By Devan Frigault,
Remember the good old days back in middle school when you got out of class to go to the museum or the zoo, and how you thought of them as merely a day off from class? But then you always seemed to learn something, one way or another? Field trips can help youth learn in ways other than being taught. Similar to sport and leisure activities, field trips are a way for youth to develop their own subjective views towards a particular subject and can insight curiosity that perhaps a video or picture in class cannot. The best way for youth to learn, and help them develop skills in life is by doing things themselves. Field trips in school are a perfect example of a way for youth to teach themselves (Vascellaro, 2011). Plus while they are learning, they know that they were not taught this information from someone, they did it themselves and can carry a sense of pride with it. Davidson, Passmore, and Anderson (2010) stated that field trips work by “increasing the curiosity and appreciation, developing motivation and interests and forming and refining personal identity.” The trips work for youth to learn for themselves the things that they find interesting and can cause them to look into certain things further on their own time.
Researchers have shown that field trips, if presented in a way that appeals to both the youths interests and correlates with what is being taught in class, increases the likelihood that they will remember what they learned over a longer period of time (Davidson, Passmore, and Anderson, 2010).
I’ve had many experiences in my youth where I didn’t find a class interesting in the slightest. Then our teacher took us on a trip to the museum, or the zoo or a political building and it would spark my interest. The trip brought what we were learning in class to life for me. It showed me that there was actually application for things, and showed me the importance of knowing some of the things we were learning. I also had the opportunity to see the other side of the situation by being the “teacher” during a field trip with the youth at my camps during the summer. We were taking the youth to a military facility to look at weapons, vehicles and gear that the military use while they are overseas. Before we took them myself and the other leaders spent a lot of time trying to get the kids excited for the trip. We explained to them how cool it is to be in one of the tanks or to get to use the weapon simulator, but they were never nearly as excited to go as we were. It wasn’t until we arrived at the facility and let the kids play with everything that they actually clued in to why we were so excited. Being at the facility, and actually getting to see everything we were talking about finally got them interested, and they talked about the trip for the duration of the camp.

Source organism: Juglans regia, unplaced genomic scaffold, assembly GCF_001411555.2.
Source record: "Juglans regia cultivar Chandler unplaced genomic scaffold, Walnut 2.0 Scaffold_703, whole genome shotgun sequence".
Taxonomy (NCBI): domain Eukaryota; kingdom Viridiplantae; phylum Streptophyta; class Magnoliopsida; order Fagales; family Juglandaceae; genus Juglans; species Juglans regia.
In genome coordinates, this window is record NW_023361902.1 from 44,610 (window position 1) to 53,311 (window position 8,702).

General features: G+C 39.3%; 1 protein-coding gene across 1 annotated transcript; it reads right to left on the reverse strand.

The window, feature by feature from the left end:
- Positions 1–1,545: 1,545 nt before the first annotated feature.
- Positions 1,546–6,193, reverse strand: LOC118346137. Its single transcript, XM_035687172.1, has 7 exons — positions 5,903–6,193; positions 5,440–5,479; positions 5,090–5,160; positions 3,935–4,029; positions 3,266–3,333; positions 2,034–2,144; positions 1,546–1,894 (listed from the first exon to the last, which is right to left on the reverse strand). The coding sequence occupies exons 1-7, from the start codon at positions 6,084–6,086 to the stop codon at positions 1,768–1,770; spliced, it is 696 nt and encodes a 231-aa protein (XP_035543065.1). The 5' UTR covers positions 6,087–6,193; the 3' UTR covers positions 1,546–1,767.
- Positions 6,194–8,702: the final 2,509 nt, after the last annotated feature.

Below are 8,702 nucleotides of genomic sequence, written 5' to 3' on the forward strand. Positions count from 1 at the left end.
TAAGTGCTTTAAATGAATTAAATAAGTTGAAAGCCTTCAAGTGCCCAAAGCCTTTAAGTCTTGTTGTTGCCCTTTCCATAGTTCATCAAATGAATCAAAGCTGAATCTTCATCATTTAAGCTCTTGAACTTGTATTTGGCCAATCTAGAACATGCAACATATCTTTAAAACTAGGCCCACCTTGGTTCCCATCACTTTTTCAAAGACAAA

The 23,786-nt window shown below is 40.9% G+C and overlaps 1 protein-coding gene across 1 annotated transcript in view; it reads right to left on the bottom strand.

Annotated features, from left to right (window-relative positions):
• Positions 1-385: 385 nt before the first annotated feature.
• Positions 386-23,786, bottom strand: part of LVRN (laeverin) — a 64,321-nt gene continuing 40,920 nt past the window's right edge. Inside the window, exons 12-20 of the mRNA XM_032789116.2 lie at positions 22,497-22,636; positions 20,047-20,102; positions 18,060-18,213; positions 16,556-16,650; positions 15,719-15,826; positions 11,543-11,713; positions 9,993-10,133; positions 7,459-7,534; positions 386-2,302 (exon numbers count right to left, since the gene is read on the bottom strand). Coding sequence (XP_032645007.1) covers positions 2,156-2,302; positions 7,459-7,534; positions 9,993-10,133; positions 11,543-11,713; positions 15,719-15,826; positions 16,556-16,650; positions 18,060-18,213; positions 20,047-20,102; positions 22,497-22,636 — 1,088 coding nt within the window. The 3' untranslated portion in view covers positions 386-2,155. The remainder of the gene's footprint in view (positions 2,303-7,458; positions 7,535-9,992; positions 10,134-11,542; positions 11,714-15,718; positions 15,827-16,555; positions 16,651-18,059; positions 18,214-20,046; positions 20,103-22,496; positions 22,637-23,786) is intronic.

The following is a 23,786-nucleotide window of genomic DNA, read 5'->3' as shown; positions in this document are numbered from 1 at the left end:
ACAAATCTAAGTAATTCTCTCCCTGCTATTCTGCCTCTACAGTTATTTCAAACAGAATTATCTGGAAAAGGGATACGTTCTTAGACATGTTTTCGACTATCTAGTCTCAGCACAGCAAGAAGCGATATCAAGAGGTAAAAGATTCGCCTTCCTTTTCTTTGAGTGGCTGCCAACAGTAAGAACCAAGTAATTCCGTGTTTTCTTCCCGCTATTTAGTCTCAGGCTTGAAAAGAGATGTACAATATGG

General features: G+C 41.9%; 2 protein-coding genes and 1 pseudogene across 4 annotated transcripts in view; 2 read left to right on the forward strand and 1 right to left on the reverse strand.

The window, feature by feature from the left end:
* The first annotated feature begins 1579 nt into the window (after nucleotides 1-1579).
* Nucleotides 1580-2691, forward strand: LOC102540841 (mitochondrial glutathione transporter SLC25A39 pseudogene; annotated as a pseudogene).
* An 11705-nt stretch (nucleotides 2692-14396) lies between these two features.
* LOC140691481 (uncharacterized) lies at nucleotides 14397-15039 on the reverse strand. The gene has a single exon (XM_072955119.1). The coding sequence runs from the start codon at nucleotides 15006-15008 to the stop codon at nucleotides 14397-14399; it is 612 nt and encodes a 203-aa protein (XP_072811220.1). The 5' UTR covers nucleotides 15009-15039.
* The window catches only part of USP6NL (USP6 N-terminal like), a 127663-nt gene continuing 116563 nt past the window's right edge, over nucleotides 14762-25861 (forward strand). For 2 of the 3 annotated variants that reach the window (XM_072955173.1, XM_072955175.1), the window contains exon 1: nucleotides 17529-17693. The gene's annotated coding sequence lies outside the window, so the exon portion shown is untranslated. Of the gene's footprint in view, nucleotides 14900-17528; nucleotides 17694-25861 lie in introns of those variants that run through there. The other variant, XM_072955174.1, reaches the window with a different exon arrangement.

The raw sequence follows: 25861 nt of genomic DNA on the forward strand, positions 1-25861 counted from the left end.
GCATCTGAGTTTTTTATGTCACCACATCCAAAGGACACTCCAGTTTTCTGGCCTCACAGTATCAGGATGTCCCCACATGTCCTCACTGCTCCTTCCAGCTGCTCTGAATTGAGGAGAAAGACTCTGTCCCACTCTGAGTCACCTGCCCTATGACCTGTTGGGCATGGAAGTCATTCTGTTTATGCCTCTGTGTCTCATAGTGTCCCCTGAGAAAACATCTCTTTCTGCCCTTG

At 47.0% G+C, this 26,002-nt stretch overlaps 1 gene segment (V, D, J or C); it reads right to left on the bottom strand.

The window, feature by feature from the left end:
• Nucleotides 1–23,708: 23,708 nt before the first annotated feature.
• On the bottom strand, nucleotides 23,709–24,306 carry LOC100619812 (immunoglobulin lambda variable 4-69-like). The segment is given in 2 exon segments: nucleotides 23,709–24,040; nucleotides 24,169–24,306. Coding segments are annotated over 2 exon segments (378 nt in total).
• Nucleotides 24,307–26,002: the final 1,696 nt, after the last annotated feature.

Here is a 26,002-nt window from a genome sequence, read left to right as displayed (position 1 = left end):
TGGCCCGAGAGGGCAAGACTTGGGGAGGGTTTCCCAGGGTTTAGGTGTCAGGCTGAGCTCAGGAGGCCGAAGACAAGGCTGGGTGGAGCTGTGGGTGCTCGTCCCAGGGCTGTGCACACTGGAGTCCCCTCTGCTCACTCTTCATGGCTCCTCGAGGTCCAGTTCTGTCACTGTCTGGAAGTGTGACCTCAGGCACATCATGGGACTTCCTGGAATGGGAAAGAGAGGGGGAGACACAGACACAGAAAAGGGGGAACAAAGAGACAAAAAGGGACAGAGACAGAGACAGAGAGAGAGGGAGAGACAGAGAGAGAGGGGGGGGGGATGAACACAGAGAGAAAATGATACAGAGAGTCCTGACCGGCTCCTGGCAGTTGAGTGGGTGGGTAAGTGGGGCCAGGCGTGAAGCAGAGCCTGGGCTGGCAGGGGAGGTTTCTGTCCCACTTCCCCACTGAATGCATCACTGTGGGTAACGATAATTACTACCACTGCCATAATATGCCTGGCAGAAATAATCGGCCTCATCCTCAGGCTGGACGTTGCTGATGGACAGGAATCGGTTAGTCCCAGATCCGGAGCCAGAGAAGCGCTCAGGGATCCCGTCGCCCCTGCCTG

The effects of field trips in youth are quite evident. They show that the youth have an increased chance of learning, increases their interest in the subject, all while they are having fun. So why are field trips limited primarily to elementary and middle schools? Would the diverse effects apply to older individuals as well? It would be interesting to see the effects it would have, and perhaps help make of our more boring classes a little more interesting.
References/ Additional Reading
Davidson, S. K., Passmore, C., & Anderson, D. (January 01, 2010). Learning on Zoo Field Trips: The Interaction of the Agendas and Practices of Students, Teachers, and Zoo Educators. Science Education, 94, 1, 122-141.
Vascellaro, S. (2011). Out of the classroom and into the world: Learning from field trips, educating from experience, and unlocking the potential of our students and teachers. New York: The New Press.
Every episode of The Magic School bus